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September 18, 2018 | By: Connie Cossio

How to Pay Off Your Payday Loan

Payday Loans

Caught in a payday loan cycle? Have you become a prisoner to payday loans? It happens more often than you think. While the payday loan was originally meant to help borrowers cover unforeseen costs during a cash shortage until their next paycheque, more and more frequently it’s become a very expensive lifeline for Canadians struggling financially, making their situation much, much worse.

I’ve spoken with many people who got a payday loan to cover a car repair or another unexpected emergency with the intent to pay it back with their next paycheque. But then they found themselves short again, and took out another payday loan to cover the previous one, and so on. Being stuck on this “payday loan treadmill” is no way to live, so here's what you need to do.

The importance of paying off payday loans

A report found that nearly 2 million Canadians use payday loans each year, with 50% having taken out more than one payday loan in the last three years. The same report finds that many borrowers were unsure of how payday loans work and just how costly they can be, which depending on the province you live in, can be as high as 650% in interest. But consider this:

  • Your pet needs to go to the vet, which ends up costing you $300—money you don’t have. So, you take out a $300 payday loan for 2 weeks.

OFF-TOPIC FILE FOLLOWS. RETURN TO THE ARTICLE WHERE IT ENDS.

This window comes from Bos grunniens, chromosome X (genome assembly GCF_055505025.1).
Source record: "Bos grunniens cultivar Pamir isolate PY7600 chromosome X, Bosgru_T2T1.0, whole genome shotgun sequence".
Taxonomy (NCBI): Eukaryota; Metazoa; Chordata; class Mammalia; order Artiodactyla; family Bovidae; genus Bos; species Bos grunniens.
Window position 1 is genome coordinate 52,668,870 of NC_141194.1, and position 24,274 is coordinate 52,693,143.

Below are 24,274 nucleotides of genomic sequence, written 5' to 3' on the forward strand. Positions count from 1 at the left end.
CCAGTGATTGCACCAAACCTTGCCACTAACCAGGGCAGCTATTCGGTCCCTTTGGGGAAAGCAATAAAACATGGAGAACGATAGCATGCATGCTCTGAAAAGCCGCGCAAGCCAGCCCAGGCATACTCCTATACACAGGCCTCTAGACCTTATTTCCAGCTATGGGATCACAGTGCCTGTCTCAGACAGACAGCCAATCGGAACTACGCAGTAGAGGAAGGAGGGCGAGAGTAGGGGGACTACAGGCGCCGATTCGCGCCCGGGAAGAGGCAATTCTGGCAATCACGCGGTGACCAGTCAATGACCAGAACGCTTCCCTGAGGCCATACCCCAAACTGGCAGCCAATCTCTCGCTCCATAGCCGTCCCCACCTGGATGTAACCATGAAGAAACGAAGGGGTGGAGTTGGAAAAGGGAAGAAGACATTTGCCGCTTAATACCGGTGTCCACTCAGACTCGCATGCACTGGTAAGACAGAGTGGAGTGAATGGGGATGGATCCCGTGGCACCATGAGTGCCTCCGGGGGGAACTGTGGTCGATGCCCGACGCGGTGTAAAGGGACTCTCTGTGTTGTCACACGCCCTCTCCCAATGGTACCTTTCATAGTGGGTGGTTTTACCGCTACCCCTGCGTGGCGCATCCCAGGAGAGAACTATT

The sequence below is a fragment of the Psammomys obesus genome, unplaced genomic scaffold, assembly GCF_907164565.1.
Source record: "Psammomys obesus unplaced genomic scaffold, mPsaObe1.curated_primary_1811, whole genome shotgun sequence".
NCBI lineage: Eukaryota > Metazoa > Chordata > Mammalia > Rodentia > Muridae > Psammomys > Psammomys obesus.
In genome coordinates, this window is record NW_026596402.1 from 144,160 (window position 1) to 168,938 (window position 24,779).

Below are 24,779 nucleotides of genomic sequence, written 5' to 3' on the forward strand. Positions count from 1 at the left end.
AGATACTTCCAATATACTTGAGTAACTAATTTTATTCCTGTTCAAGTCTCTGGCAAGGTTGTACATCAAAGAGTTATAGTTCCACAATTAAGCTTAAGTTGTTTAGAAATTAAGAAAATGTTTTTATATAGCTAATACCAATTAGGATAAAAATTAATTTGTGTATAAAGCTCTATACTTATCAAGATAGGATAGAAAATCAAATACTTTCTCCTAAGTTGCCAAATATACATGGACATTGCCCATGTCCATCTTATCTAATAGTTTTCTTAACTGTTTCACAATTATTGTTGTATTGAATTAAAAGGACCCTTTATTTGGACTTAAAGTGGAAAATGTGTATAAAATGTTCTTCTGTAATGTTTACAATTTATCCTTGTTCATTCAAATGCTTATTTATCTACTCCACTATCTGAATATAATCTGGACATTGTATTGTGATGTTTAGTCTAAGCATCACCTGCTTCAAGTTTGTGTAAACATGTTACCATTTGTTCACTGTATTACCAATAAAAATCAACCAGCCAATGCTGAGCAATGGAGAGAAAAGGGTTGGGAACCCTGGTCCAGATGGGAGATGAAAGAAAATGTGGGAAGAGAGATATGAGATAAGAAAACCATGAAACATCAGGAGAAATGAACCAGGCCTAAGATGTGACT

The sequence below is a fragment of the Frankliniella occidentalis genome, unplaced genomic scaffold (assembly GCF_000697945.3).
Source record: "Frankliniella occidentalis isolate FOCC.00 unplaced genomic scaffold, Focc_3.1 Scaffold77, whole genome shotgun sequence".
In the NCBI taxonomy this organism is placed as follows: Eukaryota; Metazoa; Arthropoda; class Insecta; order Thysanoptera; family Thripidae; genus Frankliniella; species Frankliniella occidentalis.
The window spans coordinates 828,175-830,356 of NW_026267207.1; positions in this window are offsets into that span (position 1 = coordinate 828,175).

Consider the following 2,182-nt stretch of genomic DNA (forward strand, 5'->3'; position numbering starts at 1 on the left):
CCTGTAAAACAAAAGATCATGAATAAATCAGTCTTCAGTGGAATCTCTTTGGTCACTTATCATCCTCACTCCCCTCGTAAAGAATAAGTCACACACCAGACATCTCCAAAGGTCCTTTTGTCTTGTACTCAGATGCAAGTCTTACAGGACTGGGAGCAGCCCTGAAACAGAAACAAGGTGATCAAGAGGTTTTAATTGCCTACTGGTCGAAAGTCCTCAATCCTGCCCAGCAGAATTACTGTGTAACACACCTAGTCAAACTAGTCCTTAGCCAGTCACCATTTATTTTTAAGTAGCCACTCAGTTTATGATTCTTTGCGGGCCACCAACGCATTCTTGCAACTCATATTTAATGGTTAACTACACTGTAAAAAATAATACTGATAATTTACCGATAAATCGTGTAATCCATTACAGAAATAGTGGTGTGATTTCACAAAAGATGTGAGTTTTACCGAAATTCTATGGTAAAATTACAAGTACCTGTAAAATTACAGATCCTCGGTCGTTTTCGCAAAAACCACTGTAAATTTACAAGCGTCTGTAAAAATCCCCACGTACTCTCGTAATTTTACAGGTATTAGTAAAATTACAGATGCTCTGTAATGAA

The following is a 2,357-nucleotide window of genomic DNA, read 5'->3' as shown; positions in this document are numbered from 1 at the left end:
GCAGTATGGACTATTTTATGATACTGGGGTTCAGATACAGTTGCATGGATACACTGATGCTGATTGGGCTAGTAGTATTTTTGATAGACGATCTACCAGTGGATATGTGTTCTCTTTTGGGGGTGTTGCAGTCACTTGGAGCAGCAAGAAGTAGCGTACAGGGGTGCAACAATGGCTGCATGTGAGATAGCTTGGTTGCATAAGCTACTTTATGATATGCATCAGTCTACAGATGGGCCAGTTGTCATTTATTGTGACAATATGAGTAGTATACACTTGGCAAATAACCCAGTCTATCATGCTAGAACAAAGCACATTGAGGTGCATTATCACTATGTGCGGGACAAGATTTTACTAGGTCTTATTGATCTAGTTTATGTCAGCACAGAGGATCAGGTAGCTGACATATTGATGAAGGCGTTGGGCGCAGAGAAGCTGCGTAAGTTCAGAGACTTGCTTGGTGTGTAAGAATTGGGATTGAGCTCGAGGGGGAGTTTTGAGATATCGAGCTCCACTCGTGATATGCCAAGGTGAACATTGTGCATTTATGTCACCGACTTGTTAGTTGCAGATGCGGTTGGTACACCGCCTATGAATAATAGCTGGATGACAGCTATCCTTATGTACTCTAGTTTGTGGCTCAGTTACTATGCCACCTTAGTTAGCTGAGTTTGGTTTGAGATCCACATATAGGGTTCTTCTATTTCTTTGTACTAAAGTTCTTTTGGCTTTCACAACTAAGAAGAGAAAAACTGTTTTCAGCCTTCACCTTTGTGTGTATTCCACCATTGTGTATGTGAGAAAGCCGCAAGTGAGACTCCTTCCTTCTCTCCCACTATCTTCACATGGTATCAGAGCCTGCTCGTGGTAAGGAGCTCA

• Over that 2-week period, you’ll pay $45 in interest charges or $15 for every $100 borrowed, which works out to an annual interest rate (APR) of 390%! Now you owe $345.
  • But you still have to cover all of your everyday, regular expenses on top of this new additional debt of $345. (And if you're anything like the nearly half of employed Canadians living paycheque to paycheque, this can be a very tall order.)  
  • Can’t make your payment? You’ll be charged a penalty. Now you owe close to $400.

Got a payday loan...now what?

  • The amount you owe, including the fees, will continue to accumulate interest.
  • The payday lender will begin contacting you to collect payment. Ignore them and they might try other means, such as contacting your employer in an attempt to reach you.
  • The payday lender may sell the loan to a collection agency which will then be reflected on your credit report, lowering your credit score.
  • The payday lender or collection agency could attempt to sue you for the debt owed.
  • The payday lender or collection agency could attempt to garnish your wages or seize your property.

None of this sounds like much fun. So here’s how to pay those pesky payday loans off for good!

Ask about an extended payment plan

For payday loan payoff assistance, first try going to the source. An extended payment plan (EPP) from your payday lender gives you more time to pay your debt. Typically, an EPP provides four extra pay periods to pay back the loan without adding more fees or interest. In addition, you won’t be handed over to collections as long as you continue making your payments each pay period.

Ask your employer for a cash advance

Some companies are willing to help their employees out with advanced paychecks, especially if you have been on the job for a while and are trustworthy. Just be sure you have a plan in place to cover necessary expenses during the period when your paycheque will be a little lighter than usual, so you don’t fall back down the payday loan rabbit hole.